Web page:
Advertisers looking to market to the harder-to-reach millennial demo should consider network radio as a sound route to do so, according to Nielsen’s most recent Audio Today report.
Based on Nielsen RADAR data, which measures listening at 46 national radio networks, 51.1 million millennials (age 18-34, as per the report) listen to network radio each week, which represents approximately 70% of all millennials in the country. Millennial network radio listeners are also affluent, with 70.8% of them having household incomes over $75,000 annually. That is in part explained by 68.4% of millennial network radio listeners being college graduates. And the audience composition is pretty evenly divided between 53% men and 47% women.
The report points out that more millennials listen to national radio network programming than generation X (44 million) and baby boomers (43 million).
“The audio landscape in America today offers more choices for consumers and more types of programming than ever before,” the report states. “Everything from music and sports to talk radio, the variety of personalities and perspectives characterizes not just the diversity of radio content, but also the unique audiences—young and old—that are tuning in each day in markets large and small all across the country.”
Overall, more than 181 million Americans, age 12 and older, listen to network radio each week, the report says. If one is looking at the traditional ad buying demos, there are 95.5 million adults 18-49 and 89.8 million adults 25-54 listening to national radio each week.
The report finds that most of those listeners—of all ages—are being reached by commercials. Overall, based on RADAR data, 68% of all persons 12-plus are reached by at least one national radio commercial each week.
Breaking it down by demo, 72.5% of women 18-24 and 67% of men 18-24 are reached with a network radio commercial each week. Among women 25-34, 70.8% are reached weekly by a commercial, compared to 69.6% of men.
In the 35-44 age group, 71.9% of men and 70.4% of women are reached weekly by a network radio commercial, and in the 45-54 demo, 75.5% of men and 71.6% of women are hearing at least one network radio commercial weekly.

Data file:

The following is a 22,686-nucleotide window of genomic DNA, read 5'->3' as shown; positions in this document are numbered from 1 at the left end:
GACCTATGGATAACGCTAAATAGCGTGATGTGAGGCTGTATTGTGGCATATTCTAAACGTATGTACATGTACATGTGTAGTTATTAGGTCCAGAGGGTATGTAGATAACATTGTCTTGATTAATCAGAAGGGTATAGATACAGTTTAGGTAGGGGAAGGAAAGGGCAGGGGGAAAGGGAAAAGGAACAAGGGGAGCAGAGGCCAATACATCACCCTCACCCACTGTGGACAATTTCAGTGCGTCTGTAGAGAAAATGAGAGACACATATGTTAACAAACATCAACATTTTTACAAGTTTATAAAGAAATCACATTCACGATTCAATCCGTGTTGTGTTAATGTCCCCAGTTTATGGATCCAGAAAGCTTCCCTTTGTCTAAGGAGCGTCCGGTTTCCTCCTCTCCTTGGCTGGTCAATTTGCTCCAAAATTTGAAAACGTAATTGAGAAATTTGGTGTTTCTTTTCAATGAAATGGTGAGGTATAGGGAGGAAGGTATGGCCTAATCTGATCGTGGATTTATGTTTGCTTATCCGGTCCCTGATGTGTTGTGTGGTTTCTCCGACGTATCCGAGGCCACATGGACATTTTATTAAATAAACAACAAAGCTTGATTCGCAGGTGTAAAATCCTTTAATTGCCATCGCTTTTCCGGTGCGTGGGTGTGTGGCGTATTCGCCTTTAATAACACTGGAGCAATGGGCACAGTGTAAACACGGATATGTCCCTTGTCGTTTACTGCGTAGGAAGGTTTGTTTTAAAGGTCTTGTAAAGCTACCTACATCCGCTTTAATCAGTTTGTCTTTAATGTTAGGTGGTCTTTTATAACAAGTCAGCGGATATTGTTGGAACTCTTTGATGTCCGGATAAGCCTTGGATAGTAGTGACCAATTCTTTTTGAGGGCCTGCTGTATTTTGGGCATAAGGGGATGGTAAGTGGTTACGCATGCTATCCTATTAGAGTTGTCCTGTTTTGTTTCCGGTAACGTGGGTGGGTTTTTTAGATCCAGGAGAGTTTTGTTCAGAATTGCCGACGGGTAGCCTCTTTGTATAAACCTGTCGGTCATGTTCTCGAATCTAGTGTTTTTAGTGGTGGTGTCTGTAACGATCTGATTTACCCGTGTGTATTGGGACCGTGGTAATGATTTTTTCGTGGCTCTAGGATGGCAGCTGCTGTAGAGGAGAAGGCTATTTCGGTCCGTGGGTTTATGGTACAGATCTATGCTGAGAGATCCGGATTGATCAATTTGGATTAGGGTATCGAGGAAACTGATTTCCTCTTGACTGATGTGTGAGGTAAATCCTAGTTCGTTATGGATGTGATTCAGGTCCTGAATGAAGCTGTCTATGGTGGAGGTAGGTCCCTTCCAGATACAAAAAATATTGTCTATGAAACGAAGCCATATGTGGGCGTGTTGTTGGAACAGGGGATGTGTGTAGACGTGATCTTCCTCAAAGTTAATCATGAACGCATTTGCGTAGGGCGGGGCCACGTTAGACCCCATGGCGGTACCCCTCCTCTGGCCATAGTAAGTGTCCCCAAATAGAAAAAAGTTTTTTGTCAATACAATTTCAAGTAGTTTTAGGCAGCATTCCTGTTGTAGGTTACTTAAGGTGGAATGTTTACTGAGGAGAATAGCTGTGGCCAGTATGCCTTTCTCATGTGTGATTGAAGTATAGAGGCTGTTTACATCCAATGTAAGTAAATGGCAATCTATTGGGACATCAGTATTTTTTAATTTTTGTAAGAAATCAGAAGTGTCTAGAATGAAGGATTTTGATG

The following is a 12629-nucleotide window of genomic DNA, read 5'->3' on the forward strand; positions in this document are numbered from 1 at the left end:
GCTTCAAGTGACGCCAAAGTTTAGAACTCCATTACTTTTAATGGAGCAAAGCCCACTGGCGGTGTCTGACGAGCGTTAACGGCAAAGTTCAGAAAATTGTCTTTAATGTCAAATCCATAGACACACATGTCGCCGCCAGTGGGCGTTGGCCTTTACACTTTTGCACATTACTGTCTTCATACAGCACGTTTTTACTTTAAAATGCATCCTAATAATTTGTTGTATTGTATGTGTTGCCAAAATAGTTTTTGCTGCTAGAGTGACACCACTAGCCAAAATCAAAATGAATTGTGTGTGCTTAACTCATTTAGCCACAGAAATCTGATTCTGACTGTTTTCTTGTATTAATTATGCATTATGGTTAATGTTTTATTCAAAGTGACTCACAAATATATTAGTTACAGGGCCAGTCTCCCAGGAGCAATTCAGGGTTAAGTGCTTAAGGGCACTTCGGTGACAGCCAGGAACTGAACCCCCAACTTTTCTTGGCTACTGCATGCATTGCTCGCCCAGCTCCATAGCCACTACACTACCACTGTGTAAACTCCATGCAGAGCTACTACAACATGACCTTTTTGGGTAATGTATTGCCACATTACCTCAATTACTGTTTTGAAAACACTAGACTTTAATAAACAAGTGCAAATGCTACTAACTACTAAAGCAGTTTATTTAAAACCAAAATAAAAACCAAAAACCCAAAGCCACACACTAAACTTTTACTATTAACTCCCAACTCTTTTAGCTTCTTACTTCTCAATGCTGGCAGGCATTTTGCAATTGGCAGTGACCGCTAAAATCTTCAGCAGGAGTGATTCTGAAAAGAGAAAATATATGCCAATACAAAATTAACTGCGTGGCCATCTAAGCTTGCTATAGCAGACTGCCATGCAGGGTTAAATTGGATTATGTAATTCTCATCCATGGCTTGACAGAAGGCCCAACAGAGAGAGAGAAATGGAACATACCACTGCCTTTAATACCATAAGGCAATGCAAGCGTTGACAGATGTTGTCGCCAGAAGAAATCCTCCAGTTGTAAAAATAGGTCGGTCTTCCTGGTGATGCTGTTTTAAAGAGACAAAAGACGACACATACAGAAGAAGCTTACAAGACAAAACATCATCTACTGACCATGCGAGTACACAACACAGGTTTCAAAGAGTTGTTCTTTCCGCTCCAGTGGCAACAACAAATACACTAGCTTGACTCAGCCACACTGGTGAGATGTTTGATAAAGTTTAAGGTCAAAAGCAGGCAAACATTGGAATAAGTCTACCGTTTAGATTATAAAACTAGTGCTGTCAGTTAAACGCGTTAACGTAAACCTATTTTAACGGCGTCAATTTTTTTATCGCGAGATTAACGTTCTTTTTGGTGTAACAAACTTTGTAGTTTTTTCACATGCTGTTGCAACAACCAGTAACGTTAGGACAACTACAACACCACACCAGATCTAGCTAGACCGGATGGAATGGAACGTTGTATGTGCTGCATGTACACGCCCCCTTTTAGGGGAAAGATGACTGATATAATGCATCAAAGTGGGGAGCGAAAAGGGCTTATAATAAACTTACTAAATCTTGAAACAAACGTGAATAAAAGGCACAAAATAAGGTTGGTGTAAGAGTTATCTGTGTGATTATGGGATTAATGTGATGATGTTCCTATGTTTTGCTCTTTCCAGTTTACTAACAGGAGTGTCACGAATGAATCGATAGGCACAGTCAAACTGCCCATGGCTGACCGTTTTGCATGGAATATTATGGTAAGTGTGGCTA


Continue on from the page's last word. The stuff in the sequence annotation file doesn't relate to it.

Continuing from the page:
Among persons 55-64, 71.8% of men and 66.3% women are reached weekly by a network radio spot, and among folks 65-plus, 61.5% of men, and 55.5% of women are hearing at least one network radio commercial each week.
Network radio’s biggest reach is in the South, which makes up about 37% of the national audience, or 67.4 million listeners. The next largest audience is in the Midwest, which makes up 23% of the national audience or 41.1 million listeners. The West makes up about 21% of the national audience or 38.3 million, while the East makes up 19% of the total audience, or 34.5 million viewers.
The national networks also reach a large number of listeners in the most populated markets in the country each week. In the Top 10 DMAs, network radio reaches 57.9 million persons 12-plus. In the 18-49 demo it reaches 32 million, and among adults 25-54, it reaches 30.4 million.
In the DMAs ranked 11-25, network radio reaches a weekly audience of 36.5 million; in the DMAs ranked 26-50, it reaches 32.2 million; in DMAs 51-100 it averages 32.4 million each week; and in DMAs over 100, it averages 22.3 million listeners each week.
Network radio is also a solid way to reach both African-American and Hispanic consumers. The report finds that 25.4 million African-Americans listen to network radio each week with 52% of them being women and 48% men. The total audience reached each week makes up about 75% of all African-Americans in the country, with 76.1% of the audience being college graduates and with a household income of over $75,000.
The report also finds 29.9 million Hispanics listen to network radio each week with 53% being men and 47% women. The total audience reached makes up about 63% of all Hispanics in the U.S., with 66.2% of those listeners being college graduates and 70.1% having household incomes over $75,000.
While the Nielsen report didn’t get into specific advertisers who are big national radio spenders, the categories with the biggest spenders have traditionally included national retailers, fast food restaurants, insurance companies, automakers and wireless companies. Based on the demo data in this report, it seems like marketers in several other categories might want to do some experimenting in network radio.
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